4. Now we need to add two actions (menu “Tables / Actions”). The first is for closing the boom barriers, the second one is for opening them.

Create the first action, rename it to “LC close” and define the details of the action on the “Definition” tab by setting the switch “lc01” to “straight”.

Repeat this procedure to define the second action called “LC open”. The only difference is the name of the action and the desired setting of lc01 (“turnover” instead of “straight”).

Remark: lc02 will be synchronously set whenver lc01 is flipped, as the interface addresses of the two level crossings match. That’s why a separate actions for lc02 are not required.

The result should look like this:

5. Now let’s configure the triggers for our actions. We do this by adding “actions” to our routes that lead over the level crossing. This way, our actions become “route actions”.

Enter the route dialog “Track plan / Routes”. Find route [bk2+]-[bk3-] and select it. Navigate to tab “General”.

On this tab, you will find a button called “Actions”, and a checkbox called “Automatic generated”:

Before you hit the Actions button, I recommend to disable the “Automatic generated” checkbox and hit the “Apply” button. The effect is, that the auto router will then no longer mess around with this route but consider it “static”. So if you change your track plan later, and let the auto router calculate the new routes, all of the changes and settings that you are about to do in the “Actions” menu will be preserved. If you do not disable the checkbox, your changes will be lost if you run the auto router. It took me some time to find that out, and it has contributed to the amount of gray hair on my head significantly.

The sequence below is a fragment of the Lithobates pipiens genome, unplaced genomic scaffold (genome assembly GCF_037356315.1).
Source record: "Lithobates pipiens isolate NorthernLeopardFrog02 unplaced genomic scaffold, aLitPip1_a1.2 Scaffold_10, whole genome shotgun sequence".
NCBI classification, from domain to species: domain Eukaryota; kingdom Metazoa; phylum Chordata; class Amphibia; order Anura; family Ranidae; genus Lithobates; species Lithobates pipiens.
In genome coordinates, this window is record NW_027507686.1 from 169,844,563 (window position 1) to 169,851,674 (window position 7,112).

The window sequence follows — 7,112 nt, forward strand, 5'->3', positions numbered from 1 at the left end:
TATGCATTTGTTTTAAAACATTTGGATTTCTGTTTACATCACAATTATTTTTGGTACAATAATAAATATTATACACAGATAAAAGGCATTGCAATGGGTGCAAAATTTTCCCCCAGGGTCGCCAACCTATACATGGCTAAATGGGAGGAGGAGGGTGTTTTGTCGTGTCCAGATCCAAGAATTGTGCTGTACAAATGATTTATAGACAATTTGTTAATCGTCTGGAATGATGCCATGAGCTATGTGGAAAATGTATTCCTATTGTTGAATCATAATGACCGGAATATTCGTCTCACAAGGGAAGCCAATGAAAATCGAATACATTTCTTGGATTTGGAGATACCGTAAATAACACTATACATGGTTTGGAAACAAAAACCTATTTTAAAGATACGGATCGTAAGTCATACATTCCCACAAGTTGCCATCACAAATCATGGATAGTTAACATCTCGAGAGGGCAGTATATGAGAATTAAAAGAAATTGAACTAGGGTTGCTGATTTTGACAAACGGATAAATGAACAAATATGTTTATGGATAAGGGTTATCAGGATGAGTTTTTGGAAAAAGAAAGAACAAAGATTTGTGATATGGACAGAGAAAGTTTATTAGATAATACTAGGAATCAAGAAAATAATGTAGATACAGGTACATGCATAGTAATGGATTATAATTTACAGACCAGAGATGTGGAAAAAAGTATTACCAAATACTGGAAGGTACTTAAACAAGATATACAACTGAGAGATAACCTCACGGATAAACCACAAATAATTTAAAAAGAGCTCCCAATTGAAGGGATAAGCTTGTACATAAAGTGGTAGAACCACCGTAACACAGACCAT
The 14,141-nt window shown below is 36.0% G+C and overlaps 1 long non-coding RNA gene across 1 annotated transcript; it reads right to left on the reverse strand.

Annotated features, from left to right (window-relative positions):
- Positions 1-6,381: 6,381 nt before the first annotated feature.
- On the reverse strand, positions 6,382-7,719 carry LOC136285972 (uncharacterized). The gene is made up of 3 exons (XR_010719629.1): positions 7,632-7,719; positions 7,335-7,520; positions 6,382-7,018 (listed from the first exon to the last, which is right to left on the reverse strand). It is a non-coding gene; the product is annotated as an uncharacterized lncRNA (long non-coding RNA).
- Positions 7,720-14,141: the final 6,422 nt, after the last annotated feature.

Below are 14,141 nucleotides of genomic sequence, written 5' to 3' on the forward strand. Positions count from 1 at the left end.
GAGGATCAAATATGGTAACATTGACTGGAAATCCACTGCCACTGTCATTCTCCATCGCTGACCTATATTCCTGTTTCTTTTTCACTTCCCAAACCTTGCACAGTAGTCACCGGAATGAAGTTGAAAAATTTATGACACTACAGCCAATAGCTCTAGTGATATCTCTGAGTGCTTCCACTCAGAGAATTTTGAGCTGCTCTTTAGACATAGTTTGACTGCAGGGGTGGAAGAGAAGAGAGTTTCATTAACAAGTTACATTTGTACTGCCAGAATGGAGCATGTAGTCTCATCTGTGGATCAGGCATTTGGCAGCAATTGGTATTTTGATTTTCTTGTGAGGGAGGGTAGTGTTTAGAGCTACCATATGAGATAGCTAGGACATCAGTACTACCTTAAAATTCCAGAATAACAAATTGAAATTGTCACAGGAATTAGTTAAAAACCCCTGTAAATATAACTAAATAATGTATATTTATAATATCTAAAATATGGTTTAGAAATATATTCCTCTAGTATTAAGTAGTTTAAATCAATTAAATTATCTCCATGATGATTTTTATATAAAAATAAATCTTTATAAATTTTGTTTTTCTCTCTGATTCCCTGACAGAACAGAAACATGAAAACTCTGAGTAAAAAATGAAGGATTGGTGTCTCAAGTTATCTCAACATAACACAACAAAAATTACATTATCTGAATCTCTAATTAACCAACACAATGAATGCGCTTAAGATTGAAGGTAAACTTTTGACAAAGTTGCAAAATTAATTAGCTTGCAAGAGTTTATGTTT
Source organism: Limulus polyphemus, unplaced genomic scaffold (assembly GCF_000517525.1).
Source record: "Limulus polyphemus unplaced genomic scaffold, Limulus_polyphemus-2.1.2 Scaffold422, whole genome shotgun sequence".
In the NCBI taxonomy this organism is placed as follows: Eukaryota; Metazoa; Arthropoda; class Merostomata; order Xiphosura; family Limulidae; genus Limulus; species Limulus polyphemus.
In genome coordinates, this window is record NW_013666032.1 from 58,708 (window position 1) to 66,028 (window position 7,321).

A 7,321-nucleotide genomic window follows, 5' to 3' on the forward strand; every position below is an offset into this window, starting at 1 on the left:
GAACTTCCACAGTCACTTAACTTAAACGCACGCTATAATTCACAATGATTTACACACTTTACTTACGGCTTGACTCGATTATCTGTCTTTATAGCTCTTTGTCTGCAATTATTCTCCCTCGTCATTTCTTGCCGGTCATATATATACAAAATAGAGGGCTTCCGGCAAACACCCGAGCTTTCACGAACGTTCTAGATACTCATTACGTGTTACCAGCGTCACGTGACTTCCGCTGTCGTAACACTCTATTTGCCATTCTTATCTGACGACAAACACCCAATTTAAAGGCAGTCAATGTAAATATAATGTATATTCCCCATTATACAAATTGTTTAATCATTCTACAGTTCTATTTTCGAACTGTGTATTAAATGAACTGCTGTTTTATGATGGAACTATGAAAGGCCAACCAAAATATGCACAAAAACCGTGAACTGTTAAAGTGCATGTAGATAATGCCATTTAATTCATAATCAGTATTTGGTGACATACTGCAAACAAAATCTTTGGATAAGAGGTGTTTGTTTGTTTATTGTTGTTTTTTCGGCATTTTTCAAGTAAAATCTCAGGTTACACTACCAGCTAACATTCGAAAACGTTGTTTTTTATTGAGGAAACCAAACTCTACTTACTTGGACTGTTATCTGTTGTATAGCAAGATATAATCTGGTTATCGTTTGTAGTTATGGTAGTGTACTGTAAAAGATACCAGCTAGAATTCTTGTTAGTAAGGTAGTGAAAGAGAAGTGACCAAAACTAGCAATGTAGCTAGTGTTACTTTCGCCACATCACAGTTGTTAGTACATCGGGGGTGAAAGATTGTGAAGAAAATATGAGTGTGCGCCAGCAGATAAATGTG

Now we are ready to hit the “Actions” button and enter the Actions dialog.

Here is the basic idea:

  • When the route is locked, the “LC close” action is executed and the boom barriers close.
  • When the route is unlocked, we check if another route leading over the level crossing is locked; if no, action “LC open” is executed and the boom barriers open; if yes, nothing happens.

The first route action “LC close” should look like this:

The second route action “LC open” should look like this:

Please note that the flag “All conditions must be true” should be set if you need to list more than one route on the “conditions” section (see just below).

The “conditions” for this route action must look like this:

The idea is that the action “LC open” is executed only if the other route that leads over the level crossing is not locked. If this is the case, a train is still on or near the level crossing and the boom barriers must stay closed.